Architects and designers are always seeking ways to distinguish their work. Websites are obviously slick and portable by nature, just bring along an iPad or laptop and you’ve got your work with you anywhere in the world. Occasionally, however, a physical representation of your design acumen is preferable. Traditional portfolios – physical reproductions or representations of your work – are a requirement in many fields for a variety of presentations. Potential clients will want to see the goods before hiring you. Friends will ask to see what you’re up to. Potential collaborators or employers will request that you bring samples along to interviews. If you’ve ever created a portfolio using one of those binder systems you see in art or design stores you’ve probably realized the inherent weaknesses they reveal: bulky, fussy, inflexible, and expensive. There are better options now, including custom publishing services. For me, there proved to be no better option. The quality of these book publishing service is quite good, and a wide variety of design professionals use them for small, on-demand print runs. There are implicit advantages to using an online publishing service. You can order new books anytime, from anywhere, and have them delivered. Spill coffee on your book? Order a new one from your phone. A client requests a copy for marketing purposes? Order a dozen instantly – would you prefer hardcover or soft? Blurb (the publisher I use) even offers your book up for sale to the public (if you choose to share it). A favorite feature of mine: The added security of knowing that your book design and images live on a server other than your own. In a worst case scenario – office fire, burglary – your work lives on and is readily available. Sounds great, no? Hold up! There are a few negative factors to consider. Hardcover books on high quality paper in color and with a substantial (60+) amount of pages are not cheap. My 80+ page portfolio book runs me over $120.00! The books are ‘on-demand’ but there are lead times of two weeks or more. These are not your grade school library bulletproof cloth hardbound books of yesterday, but the print quality is high and the hard cover is sturdy. Graphics on the cover are an option too. To achieve the highest level of output you will need to dial in your inputs – workstation screen calibration and image photoshoppery are a must! Finally, I once had to send back a book due to poorly cut pages. As with most things, diligence and care will serve you best when taking advantage of these services. I’m not shilling for Blurb here – I simply used them for my project. See for yourself. Check this link to my book, be sure to test the ‘preview book’ function – very slick: Nicholas Fiore : Portfolio Expensive? Somewhat, relatively speaking. In book pricing terms versus your average coffee table fare these books are not cheap. Worth the price as compared to alternative portfolio creation options? Absolutely. The cost in materials and time to compose, print, and bind such a book yourself would be considerable. The online publishers allow you full control over the book design and content. Use InDesign, Illustrator, Photoshop, or even Quark (really?) to do your layouts, upload your pdf (including full bleeds!), and order your copies.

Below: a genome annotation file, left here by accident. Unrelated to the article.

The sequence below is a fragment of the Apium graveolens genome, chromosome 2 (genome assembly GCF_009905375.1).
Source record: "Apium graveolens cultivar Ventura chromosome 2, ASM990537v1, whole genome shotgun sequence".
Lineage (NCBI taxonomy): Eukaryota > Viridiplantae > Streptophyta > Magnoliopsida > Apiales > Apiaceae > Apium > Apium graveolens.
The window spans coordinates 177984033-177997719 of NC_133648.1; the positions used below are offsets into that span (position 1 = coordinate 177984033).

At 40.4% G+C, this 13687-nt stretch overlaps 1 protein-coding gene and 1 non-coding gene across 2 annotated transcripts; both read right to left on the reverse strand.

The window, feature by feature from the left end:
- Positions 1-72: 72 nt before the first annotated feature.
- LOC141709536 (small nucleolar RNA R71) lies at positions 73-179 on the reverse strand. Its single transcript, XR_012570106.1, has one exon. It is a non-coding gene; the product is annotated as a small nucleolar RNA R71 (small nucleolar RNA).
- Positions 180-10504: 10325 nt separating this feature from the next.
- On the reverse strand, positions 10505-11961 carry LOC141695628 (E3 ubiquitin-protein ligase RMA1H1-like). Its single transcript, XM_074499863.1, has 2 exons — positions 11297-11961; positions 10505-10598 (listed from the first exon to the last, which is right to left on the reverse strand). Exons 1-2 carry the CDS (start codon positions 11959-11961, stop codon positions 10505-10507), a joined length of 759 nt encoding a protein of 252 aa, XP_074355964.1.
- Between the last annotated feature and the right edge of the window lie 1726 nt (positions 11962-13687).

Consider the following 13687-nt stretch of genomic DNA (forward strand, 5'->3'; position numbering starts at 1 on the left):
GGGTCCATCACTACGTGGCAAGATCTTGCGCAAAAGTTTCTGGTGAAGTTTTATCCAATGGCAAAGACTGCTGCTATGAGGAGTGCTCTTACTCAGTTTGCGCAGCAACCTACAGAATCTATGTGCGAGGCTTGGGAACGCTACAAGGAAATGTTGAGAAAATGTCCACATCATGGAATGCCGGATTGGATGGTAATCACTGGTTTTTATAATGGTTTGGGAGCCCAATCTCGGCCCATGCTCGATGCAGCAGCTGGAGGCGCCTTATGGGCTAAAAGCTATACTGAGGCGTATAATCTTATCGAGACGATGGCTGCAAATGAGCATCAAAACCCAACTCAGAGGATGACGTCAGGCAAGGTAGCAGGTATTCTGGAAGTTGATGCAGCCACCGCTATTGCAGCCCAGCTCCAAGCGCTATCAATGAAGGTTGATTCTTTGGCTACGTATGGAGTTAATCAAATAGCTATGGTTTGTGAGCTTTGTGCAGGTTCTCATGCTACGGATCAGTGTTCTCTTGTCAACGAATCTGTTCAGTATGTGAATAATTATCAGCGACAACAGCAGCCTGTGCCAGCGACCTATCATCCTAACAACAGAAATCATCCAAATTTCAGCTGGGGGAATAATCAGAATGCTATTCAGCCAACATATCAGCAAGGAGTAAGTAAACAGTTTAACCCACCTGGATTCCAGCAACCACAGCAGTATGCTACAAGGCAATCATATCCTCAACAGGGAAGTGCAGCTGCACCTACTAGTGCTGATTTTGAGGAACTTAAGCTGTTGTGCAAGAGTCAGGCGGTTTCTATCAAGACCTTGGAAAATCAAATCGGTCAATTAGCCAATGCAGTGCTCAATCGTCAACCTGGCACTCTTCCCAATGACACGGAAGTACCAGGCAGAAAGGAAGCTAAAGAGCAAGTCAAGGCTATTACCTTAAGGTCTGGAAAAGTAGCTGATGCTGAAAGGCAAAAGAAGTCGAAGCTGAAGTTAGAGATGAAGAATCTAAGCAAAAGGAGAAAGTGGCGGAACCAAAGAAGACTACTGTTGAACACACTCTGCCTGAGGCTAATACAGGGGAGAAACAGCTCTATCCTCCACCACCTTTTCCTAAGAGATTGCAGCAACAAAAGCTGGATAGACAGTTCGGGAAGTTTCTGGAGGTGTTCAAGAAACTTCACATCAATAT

Today we noticed a link or three streaming into our site from a uniquely named source: Stair Porn. Intrigued, we followed the breadcrumbs and landed here. Our stair and stair rail design for the Maita Residence, completed in 2008, has been selected for a feature on the site, which is dedicated (obviously?) to nothing but sexy stairs. We are excited to see it mentioned. For more info and (better) pics of this Boulder, Colorado, remodel on a slim budget check this link here. Stairporn has labeled the project ‘Opaque Glass’. In fact, the material you see is a proprietary resin material from 3Form that is available in very wide variety of colors, textures, and patterns. Not inexpensive, but beautiful stuff. This project had a very low budget, and our strategy became one of carefully considered interventions. We focused on areas of the home that were in dire need of renovation from a safety, use, or aesthetic standpoint. The stair and stair rail were item number one, as the previous stair was dimly lit, closed up, and foreboding. We opened up the top flight risers to allow more light below to the entry, employed a translucent material in the rail for the same reason, and used lighter toned woods. Our other projects included a full kitchen tear-out and rebuild, as well as a steel deck rail. Pop over to the project page for more pictures.